“When the Game Was Ours” is a book that chronicles the lives, careers, rivalry, and ultimate friendship of basketball Hall of Famers Earvin “Magic” Johnson and Larry Bird.
Co-written by the former hoop legends with Boston sports columnist Jackie MacMullan, the book focuses on the men’s impact on the game of basketball and how their personal rivalry helped elevate the game. Their story began in the 1979 NCAA Tournament, continued into the National Basketball Association (NBA), and culminated as teammates on the 1992 United States Olympic Gold Medal-winning “Dream Team” in Barcelona.
The book is a compelling look into their contrasting styles as well as the similarities they shared. Johnson was the flashy, outgoing “Magic Man,” who brought Hollywood “Showtime” to the NBA with the Los Angeles Lakers.
Bird was the fundamentally sound, stoic “Hick from French Lick” who restored “Celtic Pride” to the Boston Celtics. The fact that Johnson is Black and Bird is White punctuated the differences further, in the eyes of many observers. Their similarities stemmed from their Midwestern backgrounds (Johnson was born and raised in Lansing, Michigan; Bird was born and raised in French Lick, Indiana), passion for the game, great work ethic, and competitive obsession with winning.
MacMullan illustrates how that competitive spirit helped each man drive his respective team to the NCAA finals, as Johnson’s Michigan State University Spartans took on Bird’s Indiana State University Sycamores the spring of 1979. Because of the contrasting styles of the players, their teams and the added element of race, the 1979 NCAA Championship game still ranks as the highest-rated college basketball game ever watched on television.
“I think it’s obvious,” says sportscaster Bryant Gumbel, who helped cover the tournament for NBC in 1979. “Although this was a great match-up with two quality teams, if Larry Bird were a gifted Black ballplayer from Chicago, this game would have lost some of its luster.”
Johnson’s Spartans beat Bird’s Sycamores with the Michigan State guard garnering tournament Most Valuable Player honors. Bird was crushed and still regards it as his greatest defeat.
“When the Game Was Ours” examines how the impact of the 1979 game caught the interest of non-basketball fans and helped to generate interest in the NCAA Tournament that has become known as “March Madness.”
Bird and Johnson’s autumn 1979 arrival in the NBA brought in a throng of fans from their college game.
“One was the urban Black kid,” said national sports columnist Frank Deford. “The other was the manure kickin’ countryboy from Indiana. You put one (Johnson) with the Lakers, the other one (Bird) with the Celtics. I mean, that was perfect. That’s Central Casting.”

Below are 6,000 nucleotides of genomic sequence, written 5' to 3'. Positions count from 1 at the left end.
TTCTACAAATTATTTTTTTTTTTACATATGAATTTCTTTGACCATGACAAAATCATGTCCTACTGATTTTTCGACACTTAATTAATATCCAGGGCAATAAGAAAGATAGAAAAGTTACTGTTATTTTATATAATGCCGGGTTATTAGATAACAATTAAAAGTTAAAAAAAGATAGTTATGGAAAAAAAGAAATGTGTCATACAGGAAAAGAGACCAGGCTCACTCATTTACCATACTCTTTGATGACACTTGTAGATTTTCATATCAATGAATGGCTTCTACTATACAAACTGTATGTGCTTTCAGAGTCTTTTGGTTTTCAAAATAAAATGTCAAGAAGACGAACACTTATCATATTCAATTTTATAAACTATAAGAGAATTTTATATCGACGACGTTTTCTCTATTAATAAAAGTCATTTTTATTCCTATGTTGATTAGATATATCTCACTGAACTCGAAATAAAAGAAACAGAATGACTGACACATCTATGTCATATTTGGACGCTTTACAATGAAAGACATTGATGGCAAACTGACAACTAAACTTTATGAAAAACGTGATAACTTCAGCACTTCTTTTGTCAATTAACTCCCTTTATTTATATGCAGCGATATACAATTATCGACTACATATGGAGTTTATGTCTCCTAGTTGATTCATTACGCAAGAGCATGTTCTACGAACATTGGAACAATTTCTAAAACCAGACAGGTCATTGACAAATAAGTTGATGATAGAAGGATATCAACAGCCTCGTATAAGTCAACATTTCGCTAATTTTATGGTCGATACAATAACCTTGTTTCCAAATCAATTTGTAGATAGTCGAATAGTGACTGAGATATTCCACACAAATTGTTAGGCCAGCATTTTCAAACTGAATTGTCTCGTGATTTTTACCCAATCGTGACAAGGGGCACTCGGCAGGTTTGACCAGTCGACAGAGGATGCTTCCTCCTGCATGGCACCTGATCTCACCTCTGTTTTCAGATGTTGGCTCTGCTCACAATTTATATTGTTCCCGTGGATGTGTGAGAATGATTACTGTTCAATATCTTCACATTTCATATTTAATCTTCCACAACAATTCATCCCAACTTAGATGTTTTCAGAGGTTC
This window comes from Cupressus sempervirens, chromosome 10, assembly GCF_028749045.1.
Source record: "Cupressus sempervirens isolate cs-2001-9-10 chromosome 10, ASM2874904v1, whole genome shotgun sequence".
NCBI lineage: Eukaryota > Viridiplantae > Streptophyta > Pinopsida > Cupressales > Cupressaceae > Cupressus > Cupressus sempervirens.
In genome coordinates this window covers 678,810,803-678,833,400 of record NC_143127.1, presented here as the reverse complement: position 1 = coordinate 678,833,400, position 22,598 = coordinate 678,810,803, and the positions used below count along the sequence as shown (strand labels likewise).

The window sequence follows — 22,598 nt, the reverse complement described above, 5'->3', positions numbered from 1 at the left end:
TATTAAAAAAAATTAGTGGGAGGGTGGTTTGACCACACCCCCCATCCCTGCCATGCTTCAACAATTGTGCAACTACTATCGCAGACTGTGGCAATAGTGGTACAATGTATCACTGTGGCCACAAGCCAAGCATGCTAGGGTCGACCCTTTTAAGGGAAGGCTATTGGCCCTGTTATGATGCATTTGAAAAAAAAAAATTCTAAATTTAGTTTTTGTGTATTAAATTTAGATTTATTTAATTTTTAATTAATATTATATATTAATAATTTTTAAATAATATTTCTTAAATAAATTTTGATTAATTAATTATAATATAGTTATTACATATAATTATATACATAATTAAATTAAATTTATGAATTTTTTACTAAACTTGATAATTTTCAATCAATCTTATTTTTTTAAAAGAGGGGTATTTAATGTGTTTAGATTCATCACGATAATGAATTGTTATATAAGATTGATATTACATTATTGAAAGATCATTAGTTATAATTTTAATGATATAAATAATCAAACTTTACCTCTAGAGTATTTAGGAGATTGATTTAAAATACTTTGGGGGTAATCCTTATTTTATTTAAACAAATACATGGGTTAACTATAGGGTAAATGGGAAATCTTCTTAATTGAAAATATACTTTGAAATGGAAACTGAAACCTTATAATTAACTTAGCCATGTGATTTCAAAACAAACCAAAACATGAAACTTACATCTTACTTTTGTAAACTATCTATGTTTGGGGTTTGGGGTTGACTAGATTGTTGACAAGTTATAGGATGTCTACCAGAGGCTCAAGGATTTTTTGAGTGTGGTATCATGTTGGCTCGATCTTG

Each filled voids–real and imagined–that the NBA was experiencing at the time. Both brought the playmaking aspect back into focus, as fans and players began to recognize and cheer great passing. Johnson incorporated an unabashed enthusiasm for playing that influenced his Laker teammates and fans in the stands as well as those watching television or listening on the radio.
Bird, for better or worse, represented a Great White Hope for the NBA. “The NBA is essentially a Black sport being run as a White business,” said Kareem Abdul-Jabbar, Johnson’s Laker teammate. “All of the owners are White, as are most of the ticket purchasers. A great majority of the league’s players are Black, which can create a marketing problem. Good White players can give White fans faith. Larry Bird can be a White fan’s fantasy alter ego a whole lot easier than (any Black superstar) can.”
Bird was never comfortable with the “White Hope” designation. “I was never trying to make a statement or whatever,” he says. “I was just trying to help my team win.”
Regardless, he provided a superstar player for White fans to connect to.
“When the Game Was Ours” also spotlights Johnson and Bird’s classic NBA Finals confrontations in the 1980s, proclaimed by many as the NBA’s “Golden Era.” With the appointment of marketing-savvy David Stern as league commissioner in February 1984, the finals were shown live and in prime time on national television for the first time since the early 1970s.
The Celtics and Lakers battled in the grueling, exciting seven-game 1984 series, with Bird and the Celtics prevailing. In two of the next three years the Celtics and Lakers would meet in the finals with Johnson and the Lakers winning in 1985 and again in 1987. The book spotlights how these match-ups generated unprecedented revenue into the league that less than a decade earlier was deemed struggling.
Physical ailments brought a close to each man’s career. Back problems ultimately ended Bird’s career in 1992. His pain was so great that, unable to sit on the bench with his teammates, Bird took to laying on the sideline in front of his team when he was not in the game.
As a bachelor with a fondness for women during his career, Johnson contracted HIV and made international news when he announced his retirement due to the disease in November 1991. An attempted comeback by Johnson was stifled when league players, both Laker teammates and opponents, expressed concern about playing in games with Johnson because of fear of contracting HIV from him.
In the book, Johnson and Bird discuss how the success of each drove the other. Additionally, each expressed the surprise they had in discovering that they actually liked each other and the things they shared in common. They also fondly recall their time together on the 1992 Olympic “Dream Team.” “When the Game Was Ours” is enjoyable, informative reading for basketball fans and those without an interest in the game.